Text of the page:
Still going strong: my old Kindle. For books, it’s not going anywhere.

Mac Air

Also just upgraded to a new Mac Air, but since I just set it up and there’s not that much difference over the old models except for the usual evolutionary performance upgrades, there’s not much to say except: While not a machine for developers or if you render a lot of videos, it’s more than powerful enough for your average power user like me. Just make sure to buy the top of the line model with the extra RAM and larger SSD drive and it won’t disappoint.

Tools I Use (September 2012 edition)



As a geek, it’s one of my duties and privileges to occasionally give tech & gadget advice. Sometimes to companies, more often to friends and family. I try to collect that stuff online under the tag Tools I Use. Here’s a snapshot of some of the gadgets and tools I’m currently using, and why:

Macbook Air

I’m still on a Macbook Air of about two years of age, about to be replaced. It’s my main & only computer, and I’m on it all day, every day. The Air has enough power for almost anything I encounter day to day, and its super lightweight design makes more than up for the occasionally over-powered processor. Of course, an external screen is nice and recommended. More screen real estate is good.

Nexus S v Galaxy S3

I loved my Nexus S phone, pure Android goodness. But it’s old now, and about to die. Time to let it go.

After years on various Android phones, I was (once more) just about ready to jump ship and switch over to iPhone. Initially I went to Android because it was more open than Apple’s iOS platform, then admittedly because I didn’t want to admit to myself that Google’s competitor isn’t as open as it set out to be. Both platforms by now try to lock you into their ecosystems, and both by now have pretty mature ecosystems, too.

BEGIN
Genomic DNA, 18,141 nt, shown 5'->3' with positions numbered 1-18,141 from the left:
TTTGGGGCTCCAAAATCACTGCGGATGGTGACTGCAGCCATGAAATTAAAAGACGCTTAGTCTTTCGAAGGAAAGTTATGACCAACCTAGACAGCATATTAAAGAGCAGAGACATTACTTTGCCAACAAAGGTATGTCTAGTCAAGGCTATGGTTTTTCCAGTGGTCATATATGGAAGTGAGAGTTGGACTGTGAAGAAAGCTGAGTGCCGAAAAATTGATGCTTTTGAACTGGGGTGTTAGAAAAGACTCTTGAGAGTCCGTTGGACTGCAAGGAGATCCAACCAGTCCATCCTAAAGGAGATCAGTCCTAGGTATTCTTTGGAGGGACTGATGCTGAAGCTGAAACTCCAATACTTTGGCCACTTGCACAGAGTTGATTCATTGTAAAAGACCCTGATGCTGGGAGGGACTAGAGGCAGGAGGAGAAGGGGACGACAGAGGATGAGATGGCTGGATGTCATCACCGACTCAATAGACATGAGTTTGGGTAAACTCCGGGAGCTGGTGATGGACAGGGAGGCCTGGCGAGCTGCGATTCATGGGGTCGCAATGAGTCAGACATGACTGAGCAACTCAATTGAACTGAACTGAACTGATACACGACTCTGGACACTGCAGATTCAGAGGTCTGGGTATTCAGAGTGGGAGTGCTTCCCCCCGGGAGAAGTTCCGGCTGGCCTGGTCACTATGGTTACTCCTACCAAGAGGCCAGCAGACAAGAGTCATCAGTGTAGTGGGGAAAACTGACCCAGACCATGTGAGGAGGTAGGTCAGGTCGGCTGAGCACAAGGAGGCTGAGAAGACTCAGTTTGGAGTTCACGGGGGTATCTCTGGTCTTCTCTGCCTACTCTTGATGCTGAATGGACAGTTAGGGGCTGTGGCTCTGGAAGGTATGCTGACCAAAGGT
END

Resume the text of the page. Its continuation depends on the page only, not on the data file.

While I consider the hardware design, by now, more eye candy than the software & platform aspects, on the design front the new iPhone kicks the Samsung Galaxy S3’s ass any day. (Same goes for naming conventions, as the last sentence easily demonstrates.)

That said, back to platforms and software: My mail and calendar live at Google. I don’t like iTunes. And I prefer Google Maps over Apple’s less mature mapping tools. (I hear very good things about Nokia maps, but hey, you can’t have it all.) So any promise the iPhone can give me about better integrating iCloud, iTunes or Apple’s calendar and email sounds to me more like a bug than a feature. I understand why many people opt for the Apple-verse, but when the road forked way back when, with one road leading to Apple lock-in and the other leading to (slightly less total) Google lock-in, I made a choice, and now it seems not worth switching.

My new phone is the Samsung Galaxy S3, the current top-of-the-line Android phone, the flagship model.

To get a better hands-on feeling for iOS, I guess I’ll just get an iPad. Using both platforms in parallel will both maximize friction and transaction costs, and give me a good side by side comparison. It’s the price I have to pay for geeking out.